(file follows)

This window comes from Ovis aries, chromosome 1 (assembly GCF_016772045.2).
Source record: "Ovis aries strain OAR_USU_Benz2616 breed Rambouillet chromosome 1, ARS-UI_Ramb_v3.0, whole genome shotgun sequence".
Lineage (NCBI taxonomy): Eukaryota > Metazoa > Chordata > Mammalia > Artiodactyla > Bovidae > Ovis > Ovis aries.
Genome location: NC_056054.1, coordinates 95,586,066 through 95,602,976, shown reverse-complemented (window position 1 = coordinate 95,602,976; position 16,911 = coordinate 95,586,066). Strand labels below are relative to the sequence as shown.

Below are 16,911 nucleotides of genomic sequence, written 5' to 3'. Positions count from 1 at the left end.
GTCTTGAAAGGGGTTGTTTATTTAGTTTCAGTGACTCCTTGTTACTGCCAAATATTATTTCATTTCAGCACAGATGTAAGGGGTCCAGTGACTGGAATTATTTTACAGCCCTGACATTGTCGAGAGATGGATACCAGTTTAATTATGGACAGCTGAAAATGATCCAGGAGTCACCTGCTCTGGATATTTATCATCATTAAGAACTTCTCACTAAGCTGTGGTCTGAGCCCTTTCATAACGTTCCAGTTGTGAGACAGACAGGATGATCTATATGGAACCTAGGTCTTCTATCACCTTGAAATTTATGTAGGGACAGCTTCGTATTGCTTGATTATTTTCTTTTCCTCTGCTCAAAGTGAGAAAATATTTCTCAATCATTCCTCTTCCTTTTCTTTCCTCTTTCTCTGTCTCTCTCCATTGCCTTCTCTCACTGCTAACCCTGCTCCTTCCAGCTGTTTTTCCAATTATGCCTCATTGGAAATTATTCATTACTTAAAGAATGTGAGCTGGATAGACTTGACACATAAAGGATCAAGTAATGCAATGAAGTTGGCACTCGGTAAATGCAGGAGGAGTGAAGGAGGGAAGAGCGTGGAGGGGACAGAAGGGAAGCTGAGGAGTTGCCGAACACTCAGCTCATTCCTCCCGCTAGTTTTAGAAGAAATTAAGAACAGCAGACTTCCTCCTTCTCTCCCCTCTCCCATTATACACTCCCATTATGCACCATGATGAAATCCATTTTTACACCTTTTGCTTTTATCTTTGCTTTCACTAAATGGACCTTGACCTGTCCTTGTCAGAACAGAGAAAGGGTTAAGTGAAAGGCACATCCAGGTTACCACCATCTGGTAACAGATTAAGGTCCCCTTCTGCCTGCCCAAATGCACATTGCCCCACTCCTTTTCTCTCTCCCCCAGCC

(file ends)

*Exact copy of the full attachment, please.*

This window comes from Ovis aries, chromosome 1 (assembly GCF_016772045.2).
Source record: "Ovis aries strain OAR_USU_Benz2616 breed Rambouillet chromosome 1, ARS-UI_Ramb_v3.0, whole genome shotgun sequence".
Lineage (NCBI taxonomy): Eukaryota > Metazoa > Chordata > Mammalia > Artiodactyla > Bovidae > Ovis > Ovis aries.
Genome location: NC_056054.1, coordinates 95,586,066 through 95,602,976, shown reverse-complemented (window position 1 = coordinate 95,602,976; position 16,911 = coordinate 95,586,066). Strand labels below are relative to the sequence as shown.

Below are 16,911 nucleotides of genomic sequence, written 5' to 3'. Positions count from 1 at the left end.
GTCTTGAAAGGGGTTGTTTATTTAGTTTCAGTGACTCCTTGTTACTGCCAAATATTATTTCATTTCAGCACAGATGTAAGGGGTCCAGTGACTGGAATTATTTTACAGCCCTGACATTGTCGAGAGATGGATACCAGTTTAATTATGGACAGCTGAAAATGATCCAGGAGTCACCTGCTCTGGATATTTATCATCATTAAGAACTTCTCACTAAGCTGTGGTCTGAGCCCTTTCATAACGTTCCAGTTGTGAGACAGACAGGATGATCTATATGGAACCTAGGTCTTCTATCACCTTGAAATTTATGTAGGGACAGCTTCGTATTGCTTGATTATTTTCTTTTCCTCTGCTCAAAGTGAGAAAATATTTCTCAATCATTCCTCTTCCTTTTCTTTCCTCTTTCTCTGTCTCTCTCCATTGCCTTCTCTCACTGCTAACCCTGCTCCTTCCAGCTGTTTTTCCAATTATGCCTCATTGGAAATTATTCATTACTTAAAGAATGTGAGCTGGATAGACTTGACACATAAAGGATCAAGTAATGCAATGAAGTTGGCACTCGGTAAATGCAGGAGGAGTGAAGGAGGGAAGAGCGTGGAGGGGACAGAAGGGAAGCTGAGGAGTTGCCGAACACTCAGCTCATTCCTCCCGCTAGTTTTAGAAGAAATTAAGAACAGCAGACTTCCTCCTTCTCTCCCCTCTCCCATTATACACTCCCATTATGCACCATGATGAAATCCATTTTTACACCTTTTGCTTTTATCTTTGCTTTCACTAAATGGACCTTGACCTGTCCTTGTCAGAACAGAGAAAGGGTTAAGTGAAAGGCACATCCAGGTTACCACCATCTGGTAACAGATTAAGGTCCCCTTCTGCCTGCCCAAATGCACATTGCCCCACTCCTTTTCTCTCTCCCCCAGCC